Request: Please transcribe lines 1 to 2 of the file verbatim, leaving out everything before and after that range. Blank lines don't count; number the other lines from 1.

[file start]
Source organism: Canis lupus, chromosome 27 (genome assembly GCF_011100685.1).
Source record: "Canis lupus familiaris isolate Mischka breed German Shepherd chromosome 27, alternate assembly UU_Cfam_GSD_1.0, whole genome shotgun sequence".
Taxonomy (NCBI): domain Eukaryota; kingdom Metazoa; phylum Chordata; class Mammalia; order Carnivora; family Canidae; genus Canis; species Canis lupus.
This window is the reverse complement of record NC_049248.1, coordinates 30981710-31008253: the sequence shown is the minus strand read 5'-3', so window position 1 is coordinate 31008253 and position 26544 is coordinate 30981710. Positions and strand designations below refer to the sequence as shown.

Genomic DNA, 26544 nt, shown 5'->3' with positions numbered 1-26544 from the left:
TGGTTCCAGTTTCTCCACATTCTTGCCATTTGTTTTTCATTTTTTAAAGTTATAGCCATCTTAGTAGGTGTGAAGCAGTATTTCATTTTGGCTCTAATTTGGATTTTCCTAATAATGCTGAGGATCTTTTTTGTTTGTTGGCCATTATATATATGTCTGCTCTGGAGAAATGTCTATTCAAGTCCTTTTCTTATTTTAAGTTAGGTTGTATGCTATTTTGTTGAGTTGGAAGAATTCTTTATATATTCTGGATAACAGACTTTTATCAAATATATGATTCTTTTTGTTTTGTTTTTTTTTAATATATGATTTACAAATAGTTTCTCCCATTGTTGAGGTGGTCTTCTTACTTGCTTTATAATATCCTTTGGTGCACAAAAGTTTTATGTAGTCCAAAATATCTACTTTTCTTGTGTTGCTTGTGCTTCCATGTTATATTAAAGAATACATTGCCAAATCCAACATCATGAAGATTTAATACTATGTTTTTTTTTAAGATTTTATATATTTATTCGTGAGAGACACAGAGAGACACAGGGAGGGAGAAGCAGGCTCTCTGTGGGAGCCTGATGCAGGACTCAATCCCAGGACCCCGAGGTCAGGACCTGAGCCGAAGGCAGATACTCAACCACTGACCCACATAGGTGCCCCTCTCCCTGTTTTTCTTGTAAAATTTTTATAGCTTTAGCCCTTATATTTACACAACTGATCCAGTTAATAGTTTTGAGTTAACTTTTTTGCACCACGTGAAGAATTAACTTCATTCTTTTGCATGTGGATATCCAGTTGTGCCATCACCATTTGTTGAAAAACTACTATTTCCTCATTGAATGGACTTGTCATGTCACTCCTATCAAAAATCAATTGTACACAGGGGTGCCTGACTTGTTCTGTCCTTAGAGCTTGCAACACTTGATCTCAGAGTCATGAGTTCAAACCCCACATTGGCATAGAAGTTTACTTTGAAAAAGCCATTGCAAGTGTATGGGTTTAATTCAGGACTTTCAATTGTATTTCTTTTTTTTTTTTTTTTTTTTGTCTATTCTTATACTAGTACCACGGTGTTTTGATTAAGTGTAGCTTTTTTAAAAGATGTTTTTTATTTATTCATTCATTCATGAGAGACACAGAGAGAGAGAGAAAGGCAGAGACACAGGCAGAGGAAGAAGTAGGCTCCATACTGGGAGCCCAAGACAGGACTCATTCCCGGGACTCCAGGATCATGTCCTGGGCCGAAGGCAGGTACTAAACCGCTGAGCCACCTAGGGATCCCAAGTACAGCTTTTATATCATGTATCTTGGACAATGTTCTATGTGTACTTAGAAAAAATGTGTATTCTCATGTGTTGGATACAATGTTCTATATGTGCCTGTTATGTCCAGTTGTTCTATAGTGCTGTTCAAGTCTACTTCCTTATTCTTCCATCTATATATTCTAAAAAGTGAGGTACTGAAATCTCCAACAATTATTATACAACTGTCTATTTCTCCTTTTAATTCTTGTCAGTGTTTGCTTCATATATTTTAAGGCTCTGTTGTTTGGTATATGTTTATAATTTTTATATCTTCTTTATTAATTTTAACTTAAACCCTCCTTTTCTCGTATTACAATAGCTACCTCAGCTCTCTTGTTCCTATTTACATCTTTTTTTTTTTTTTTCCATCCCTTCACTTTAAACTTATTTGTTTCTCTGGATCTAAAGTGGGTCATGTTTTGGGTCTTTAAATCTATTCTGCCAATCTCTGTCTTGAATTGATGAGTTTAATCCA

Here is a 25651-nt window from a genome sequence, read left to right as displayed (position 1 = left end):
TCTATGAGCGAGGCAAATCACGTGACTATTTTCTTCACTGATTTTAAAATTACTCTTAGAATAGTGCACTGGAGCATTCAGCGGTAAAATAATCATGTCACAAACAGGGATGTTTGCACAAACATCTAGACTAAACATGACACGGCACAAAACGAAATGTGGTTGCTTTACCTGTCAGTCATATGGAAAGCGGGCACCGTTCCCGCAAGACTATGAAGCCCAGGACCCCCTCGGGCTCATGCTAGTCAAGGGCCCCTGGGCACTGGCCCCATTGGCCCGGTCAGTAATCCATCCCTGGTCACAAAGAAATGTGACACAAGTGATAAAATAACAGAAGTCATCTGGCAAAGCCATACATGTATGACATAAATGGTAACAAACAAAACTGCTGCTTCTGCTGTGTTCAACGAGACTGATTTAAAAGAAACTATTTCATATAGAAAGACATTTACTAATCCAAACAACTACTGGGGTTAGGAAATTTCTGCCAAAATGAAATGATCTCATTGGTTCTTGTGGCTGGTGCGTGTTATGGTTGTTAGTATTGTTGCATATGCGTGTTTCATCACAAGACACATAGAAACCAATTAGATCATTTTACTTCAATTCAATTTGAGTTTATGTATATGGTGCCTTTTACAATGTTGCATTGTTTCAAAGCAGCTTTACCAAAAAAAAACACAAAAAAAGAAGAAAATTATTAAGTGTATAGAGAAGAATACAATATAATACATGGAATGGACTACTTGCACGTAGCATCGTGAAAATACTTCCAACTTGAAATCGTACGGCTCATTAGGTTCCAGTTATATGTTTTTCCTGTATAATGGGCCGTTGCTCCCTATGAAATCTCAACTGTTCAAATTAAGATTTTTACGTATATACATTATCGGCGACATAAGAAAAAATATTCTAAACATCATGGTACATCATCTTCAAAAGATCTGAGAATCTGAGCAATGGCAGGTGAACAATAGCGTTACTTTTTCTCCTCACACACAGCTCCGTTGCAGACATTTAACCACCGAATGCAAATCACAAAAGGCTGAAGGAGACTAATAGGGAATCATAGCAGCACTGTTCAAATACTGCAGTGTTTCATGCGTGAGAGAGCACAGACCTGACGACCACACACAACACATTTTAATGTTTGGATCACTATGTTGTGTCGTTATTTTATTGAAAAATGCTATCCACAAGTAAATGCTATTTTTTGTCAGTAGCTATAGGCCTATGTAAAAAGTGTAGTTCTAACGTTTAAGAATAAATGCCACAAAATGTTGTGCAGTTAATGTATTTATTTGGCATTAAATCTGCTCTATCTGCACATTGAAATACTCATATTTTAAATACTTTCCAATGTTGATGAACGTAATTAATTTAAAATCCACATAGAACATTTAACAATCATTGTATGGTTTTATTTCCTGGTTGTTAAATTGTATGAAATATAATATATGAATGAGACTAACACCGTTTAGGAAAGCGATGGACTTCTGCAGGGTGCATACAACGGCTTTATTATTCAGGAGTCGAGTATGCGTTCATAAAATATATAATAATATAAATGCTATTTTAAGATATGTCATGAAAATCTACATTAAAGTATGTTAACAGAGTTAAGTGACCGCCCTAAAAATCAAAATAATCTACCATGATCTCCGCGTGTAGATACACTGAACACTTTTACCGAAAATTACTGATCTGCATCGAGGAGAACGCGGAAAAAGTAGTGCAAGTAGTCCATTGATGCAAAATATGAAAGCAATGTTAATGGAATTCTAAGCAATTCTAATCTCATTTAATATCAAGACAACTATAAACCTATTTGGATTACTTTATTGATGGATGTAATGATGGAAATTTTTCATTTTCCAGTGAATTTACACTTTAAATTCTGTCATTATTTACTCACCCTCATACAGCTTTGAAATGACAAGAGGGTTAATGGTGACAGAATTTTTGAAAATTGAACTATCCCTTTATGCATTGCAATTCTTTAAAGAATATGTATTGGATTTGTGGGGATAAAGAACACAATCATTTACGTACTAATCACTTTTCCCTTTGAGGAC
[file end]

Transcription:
Source organism: Canis lupus, chromosome 27 (genome assembly GCF_011100685.1).
Source record: "Canis lupus familiaris isolate Mischka breed German Shepherd chromosome 27, alternate assembly UU_Cfam_GSD_1.0, whole genome shotgun sequence".